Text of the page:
Tucked away in an old neighborhood on the east side of Lviv is the site of a former Austrian-era train station — the Lychakiv Station.
Lychakiv Station, built in 1906, was Lviv’s third — after the Main Railway Station and the Pidzamche Station north of the city. The station was on the Lviv-Pidhaytsi Line, which was completed in 1909 and connected Lviv to a series of villages south-east of the city. This line was mostly used by Lvivians to escape the city on weekends and in the summer.
In 1914, a tramline was brought to the station, which connected this neighborhood to the center, and later to the north-west side of the city.
In 1944 retreating German troops destroyed the Pidzamche-Pidhaytsi line between Vynnyky and Pidhaytsi, after which the line lost its significance. As a result of hostilities, the tramline leading to the station was also destroyed. Consequently, with the exception of a short time during the 1970s when a train ran from Lychakiv station to Komsomol Lake (today Vynnyky Lake), no train noise has resounded from these steel tracks for decades.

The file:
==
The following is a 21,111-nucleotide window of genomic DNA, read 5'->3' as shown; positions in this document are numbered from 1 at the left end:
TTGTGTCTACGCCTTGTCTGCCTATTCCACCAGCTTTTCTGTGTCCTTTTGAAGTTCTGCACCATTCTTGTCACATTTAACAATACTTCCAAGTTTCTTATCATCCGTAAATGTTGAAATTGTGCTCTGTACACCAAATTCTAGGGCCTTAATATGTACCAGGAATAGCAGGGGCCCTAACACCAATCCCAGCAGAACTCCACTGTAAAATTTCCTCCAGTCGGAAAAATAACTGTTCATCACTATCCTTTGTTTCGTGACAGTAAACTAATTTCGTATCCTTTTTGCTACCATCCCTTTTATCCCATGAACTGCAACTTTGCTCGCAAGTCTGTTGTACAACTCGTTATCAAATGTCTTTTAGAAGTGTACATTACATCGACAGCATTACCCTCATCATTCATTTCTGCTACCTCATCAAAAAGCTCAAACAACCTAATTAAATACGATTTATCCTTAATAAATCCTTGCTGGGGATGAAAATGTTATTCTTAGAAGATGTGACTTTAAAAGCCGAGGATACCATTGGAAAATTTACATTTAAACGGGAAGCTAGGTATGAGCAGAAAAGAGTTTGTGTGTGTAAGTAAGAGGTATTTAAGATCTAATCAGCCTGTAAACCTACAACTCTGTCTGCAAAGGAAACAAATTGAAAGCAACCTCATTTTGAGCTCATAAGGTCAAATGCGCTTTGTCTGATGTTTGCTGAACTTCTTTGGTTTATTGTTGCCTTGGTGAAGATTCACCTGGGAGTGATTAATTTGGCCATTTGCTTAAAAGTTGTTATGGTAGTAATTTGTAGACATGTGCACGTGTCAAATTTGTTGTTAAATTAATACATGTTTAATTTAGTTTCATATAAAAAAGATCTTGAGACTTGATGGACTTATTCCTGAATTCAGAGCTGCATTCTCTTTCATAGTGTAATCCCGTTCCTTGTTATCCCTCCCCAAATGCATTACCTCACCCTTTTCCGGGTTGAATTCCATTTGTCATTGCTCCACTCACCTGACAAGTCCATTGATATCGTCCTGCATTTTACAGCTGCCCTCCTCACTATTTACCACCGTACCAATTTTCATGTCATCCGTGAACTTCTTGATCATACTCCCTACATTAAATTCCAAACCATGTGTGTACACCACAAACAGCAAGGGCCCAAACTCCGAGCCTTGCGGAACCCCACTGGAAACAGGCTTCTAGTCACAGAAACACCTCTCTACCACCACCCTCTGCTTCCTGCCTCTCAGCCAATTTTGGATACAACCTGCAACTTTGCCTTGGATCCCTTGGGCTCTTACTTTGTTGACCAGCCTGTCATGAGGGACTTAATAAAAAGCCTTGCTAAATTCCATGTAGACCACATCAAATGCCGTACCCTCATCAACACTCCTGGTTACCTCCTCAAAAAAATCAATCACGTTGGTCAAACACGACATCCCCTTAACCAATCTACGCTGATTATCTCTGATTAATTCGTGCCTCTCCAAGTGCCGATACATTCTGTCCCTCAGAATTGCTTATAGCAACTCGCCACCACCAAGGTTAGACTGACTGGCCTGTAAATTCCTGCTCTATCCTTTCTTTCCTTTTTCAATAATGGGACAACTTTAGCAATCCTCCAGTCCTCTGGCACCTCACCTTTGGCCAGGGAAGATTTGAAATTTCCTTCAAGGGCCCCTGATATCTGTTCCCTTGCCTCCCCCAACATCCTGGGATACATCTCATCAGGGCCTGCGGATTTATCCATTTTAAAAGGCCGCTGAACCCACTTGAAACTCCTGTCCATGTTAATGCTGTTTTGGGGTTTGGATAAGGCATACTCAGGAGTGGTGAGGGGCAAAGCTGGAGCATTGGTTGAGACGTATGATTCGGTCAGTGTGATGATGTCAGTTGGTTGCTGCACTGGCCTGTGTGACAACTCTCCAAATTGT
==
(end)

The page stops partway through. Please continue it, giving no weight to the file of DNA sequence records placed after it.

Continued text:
Today the train station has been all but forgotten. The station’s name long painted over, the building turned into apartments, the tracks hidden behind buildings and fences and overgrown – few clues remain as to the history of this building. The street may now bear the name Vulytsia Stantsia Lychakiv (Lychakiv Station Street), yet one could easily miss the traces of the station’s past. And with each year, as a result of both neglect and renovation, the structure is losing its authentic look and becoming even less recognizable as a former railway station. Even the benchmark, which dated from the beginning of the twentieth, has also disappeared in recent years.
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